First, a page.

Philadelphia, PA, August 17, 2015 -- Peripherally inserted central catheters (PICCs), a type of IV typically inserted in a vein in the arm, are frequently used by healthcare professionals to obtain long-term central venous access in hospitalized patients. While there are numerous benefits associated with PICCs, a potential complication is deep vein thrombosis (DVT), or blood clots, in upper limbs. A new study of more than 70,000 patients in 48 Michigan hospitals indicates that PICC use is associated not only with upper-extremity DVT, but also with lower-extremity DVT. The results are published in The American Journal of Medicine.
"Prior studies had not assessed whether PICCs are independently associated with an increase in the risk of subsequent lower extremity DVT," explained lead investigator Vineet Chopra, MD, MSc, Assistant Professor of Medicine, University of Michigan School of Medicine, and The Michigan Hospital Medicine Safety Consortium. "Our study confirmed that PICCs are strongly associated with DVT in upper limbs. However, what is novel and noteworthy in this study is that the presence of a PICC was also associated with an increased risk of lower-extremity DVT."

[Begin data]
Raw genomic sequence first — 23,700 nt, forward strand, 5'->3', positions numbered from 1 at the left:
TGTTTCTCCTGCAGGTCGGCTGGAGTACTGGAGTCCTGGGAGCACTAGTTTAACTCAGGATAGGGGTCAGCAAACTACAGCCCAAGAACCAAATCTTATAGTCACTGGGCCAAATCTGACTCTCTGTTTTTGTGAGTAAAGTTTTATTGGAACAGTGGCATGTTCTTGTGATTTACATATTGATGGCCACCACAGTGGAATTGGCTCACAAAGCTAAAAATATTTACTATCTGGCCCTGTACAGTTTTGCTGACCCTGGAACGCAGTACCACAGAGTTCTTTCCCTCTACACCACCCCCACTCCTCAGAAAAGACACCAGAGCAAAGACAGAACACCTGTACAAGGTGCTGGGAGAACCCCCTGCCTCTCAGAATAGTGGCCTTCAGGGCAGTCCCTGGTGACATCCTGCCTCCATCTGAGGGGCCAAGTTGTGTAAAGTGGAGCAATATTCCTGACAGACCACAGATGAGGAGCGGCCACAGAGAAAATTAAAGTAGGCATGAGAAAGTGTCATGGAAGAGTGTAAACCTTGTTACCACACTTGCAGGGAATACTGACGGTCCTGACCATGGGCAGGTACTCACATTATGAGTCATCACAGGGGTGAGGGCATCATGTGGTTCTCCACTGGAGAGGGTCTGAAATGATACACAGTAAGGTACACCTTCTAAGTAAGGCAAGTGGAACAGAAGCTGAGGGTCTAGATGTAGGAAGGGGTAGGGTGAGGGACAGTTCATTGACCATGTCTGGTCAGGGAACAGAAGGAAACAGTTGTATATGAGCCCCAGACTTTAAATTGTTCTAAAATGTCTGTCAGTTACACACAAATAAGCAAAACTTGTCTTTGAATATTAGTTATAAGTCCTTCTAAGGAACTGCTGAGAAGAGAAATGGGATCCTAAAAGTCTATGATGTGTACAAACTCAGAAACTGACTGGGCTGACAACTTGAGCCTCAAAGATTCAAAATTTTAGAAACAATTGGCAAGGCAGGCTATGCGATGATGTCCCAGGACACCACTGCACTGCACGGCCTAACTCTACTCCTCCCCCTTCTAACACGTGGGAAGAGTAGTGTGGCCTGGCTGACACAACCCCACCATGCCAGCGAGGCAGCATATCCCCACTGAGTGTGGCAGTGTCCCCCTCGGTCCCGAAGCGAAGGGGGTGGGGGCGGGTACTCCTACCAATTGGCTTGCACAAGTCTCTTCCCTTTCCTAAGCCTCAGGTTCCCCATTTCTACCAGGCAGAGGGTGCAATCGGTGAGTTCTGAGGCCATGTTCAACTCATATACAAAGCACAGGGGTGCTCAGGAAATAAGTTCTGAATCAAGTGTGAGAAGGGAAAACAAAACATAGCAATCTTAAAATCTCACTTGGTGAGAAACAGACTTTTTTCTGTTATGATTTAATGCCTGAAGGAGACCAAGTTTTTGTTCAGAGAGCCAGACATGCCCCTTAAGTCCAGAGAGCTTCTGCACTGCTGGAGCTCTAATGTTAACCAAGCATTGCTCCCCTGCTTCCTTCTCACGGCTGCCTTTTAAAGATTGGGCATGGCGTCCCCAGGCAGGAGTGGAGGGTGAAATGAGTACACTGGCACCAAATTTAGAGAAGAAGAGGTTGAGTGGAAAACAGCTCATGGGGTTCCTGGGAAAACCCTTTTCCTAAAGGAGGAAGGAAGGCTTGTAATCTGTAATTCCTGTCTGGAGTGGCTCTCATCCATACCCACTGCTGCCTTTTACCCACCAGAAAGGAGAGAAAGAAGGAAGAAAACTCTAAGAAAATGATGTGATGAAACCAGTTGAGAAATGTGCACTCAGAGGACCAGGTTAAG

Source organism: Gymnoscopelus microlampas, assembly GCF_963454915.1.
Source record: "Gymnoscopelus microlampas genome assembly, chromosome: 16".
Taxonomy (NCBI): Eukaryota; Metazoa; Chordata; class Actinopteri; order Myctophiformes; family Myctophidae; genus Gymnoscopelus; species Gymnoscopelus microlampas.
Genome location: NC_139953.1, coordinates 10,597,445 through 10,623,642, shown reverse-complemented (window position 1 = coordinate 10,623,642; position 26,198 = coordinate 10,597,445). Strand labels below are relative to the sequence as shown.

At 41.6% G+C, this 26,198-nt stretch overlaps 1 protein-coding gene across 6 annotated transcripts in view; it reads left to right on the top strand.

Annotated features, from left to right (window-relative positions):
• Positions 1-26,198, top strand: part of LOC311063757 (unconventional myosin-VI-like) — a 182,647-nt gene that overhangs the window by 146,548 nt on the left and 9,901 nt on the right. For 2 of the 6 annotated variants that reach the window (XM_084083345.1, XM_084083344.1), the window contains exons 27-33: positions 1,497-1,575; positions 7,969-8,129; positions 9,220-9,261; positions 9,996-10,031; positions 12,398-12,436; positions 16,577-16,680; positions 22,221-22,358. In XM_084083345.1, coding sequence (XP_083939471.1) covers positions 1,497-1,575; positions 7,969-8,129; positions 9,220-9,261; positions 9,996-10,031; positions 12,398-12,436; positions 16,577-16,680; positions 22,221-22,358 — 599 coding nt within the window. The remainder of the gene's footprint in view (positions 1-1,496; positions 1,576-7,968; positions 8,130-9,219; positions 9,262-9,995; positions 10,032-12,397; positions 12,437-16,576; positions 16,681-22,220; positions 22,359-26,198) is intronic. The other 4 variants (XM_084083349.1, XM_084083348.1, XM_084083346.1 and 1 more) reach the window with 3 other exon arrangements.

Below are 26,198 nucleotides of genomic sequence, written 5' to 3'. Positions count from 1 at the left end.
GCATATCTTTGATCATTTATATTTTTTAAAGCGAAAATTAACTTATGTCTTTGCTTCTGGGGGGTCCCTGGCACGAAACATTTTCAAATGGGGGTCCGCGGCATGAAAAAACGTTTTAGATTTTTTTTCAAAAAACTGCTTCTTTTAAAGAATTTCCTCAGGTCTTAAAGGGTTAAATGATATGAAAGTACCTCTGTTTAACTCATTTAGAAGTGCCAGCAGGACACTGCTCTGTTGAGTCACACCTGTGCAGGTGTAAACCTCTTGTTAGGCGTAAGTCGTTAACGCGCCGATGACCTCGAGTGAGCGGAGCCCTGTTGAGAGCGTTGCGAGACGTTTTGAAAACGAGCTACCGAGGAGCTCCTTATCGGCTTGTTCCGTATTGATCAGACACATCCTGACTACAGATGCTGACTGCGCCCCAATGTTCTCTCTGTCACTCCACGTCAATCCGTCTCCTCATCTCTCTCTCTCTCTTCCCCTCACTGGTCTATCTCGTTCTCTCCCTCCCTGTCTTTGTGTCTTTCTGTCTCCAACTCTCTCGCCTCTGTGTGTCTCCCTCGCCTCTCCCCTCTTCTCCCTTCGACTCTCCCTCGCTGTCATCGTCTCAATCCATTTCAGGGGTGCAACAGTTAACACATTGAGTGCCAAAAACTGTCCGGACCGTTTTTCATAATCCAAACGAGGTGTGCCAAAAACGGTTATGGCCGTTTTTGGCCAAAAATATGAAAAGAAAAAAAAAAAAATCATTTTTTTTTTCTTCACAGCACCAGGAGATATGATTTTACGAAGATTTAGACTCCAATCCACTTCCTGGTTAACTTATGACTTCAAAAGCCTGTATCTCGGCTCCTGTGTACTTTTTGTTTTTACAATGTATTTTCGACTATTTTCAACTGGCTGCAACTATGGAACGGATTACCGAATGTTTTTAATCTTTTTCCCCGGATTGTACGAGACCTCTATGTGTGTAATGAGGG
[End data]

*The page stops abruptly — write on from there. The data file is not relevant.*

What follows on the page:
Researchers used data from 76,242 hospitalized patients from 48 Michigan hospitals to review PICC placement, existing medical conditions, venous thrombosis risk factors, and thrombotic events within 90 days of hospital admission. A total of 3790 patients received a PICC during hospitalization.
Analysis revealed 876 thromboembolic events, including 208 upper-extremity DVTs, 372 lower-extremity DVTs and 296 pulmonary emboli. After adjusting for other risk factors, researchers found that PICC use was independently associated with a three-fold higher risk for any type of thromboembolic event compared to patients who had not received a PICC. Specifically for upper-extremity DVT, the risk was more than 10 times higher, while for lower-extremity DVT, the risk was nearly 50% higher. There was no increased risk of pulmonary embolism from PICC use.
The investigators also found that infusion of drugs to prevent venous thromboembolism did not reduce the risk of subsequent DVT. "Taken together, these findings suggest that the thrombotic burden associated with peripherally inserted central catheters may not be restricted to the extremity where the device resides or easily attenuated after insertion," commented Dr. Chopra.
PICCs are not appropriate for every patient. Dr. Chopra and his co-investigators advise that, "Careful weighing of the risks and benefits of PICC use and consideration of alternative devices in patients at high risk of deep vein thrombosis seem essential. Of note, our data suggest that clinicians should not focus only on the extremity where a peripherally inserted central catheter resides, but the composite risk of venous thromboembolism among patients who receive a peripherally inserted central catheter."
Short-term central venous catheters are placed in a patient's neck or chest, while PICCs, are placed into a vein in the arm and threaded to the central vein, enabling them to be used for diverse tasks including the easy administration of drugs like antibiotics or chemotherapy, as well as hemodynamic monitoring.